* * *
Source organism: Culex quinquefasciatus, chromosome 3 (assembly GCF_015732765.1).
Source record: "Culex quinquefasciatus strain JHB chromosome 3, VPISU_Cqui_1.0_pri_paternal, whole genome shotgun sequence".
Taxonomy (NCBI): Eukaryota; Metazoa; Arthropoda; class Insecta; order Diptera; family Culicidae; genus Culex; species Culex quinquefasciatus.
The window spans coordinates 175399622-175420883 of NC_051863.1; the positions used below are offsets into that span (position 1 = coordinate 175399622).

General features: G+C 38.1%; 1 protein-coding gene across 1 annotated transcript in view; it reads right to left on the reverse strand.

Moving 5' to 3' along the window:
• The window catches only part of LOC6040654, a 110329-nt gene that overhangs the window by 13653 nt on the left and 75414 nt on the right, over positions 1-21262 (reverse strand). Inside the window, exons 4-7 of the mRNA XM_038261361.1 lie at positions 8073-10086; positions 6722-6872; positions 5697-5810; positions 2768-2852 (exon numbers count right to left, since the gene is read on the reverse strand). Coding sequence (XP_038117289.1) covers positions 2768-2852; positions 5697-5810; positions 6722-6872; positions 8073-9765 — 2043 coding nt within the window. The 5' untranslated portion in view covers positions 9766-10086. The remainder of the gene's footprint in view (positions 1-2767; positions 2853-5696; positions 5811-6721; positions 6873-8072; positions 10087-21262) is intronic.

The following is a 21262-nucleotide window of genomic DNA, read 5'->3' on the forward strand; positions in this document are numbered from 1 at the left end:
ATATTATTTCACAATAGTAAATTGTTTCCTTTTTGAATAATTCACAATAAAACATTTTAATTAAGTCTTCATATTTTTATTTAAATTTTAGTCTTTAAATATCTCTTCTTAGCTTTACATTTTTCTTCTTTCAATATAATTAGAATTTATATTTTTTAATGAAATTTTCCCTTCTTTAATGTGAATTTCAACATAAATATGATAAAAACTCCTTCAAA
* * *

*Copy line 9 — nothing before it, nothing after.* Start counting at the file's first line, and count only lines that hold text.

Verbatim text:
ATATTATTTCACAATAGTAAATTGTTTCCTTTTTGAATAATTCACAATAAAACATTTTAATTAAGTCTTCATATTTTTATTTAAATTTTAGTCTTTAAATATCTCTTCTTAGCTTTACATTTTTCTTCTTTCAATATAATTAGAATTTATATTTTTTAATGAAATTTTCCCTTCTTTAATGTGAATTTCAACATAAATATGATAAAAACTCCTTCAAA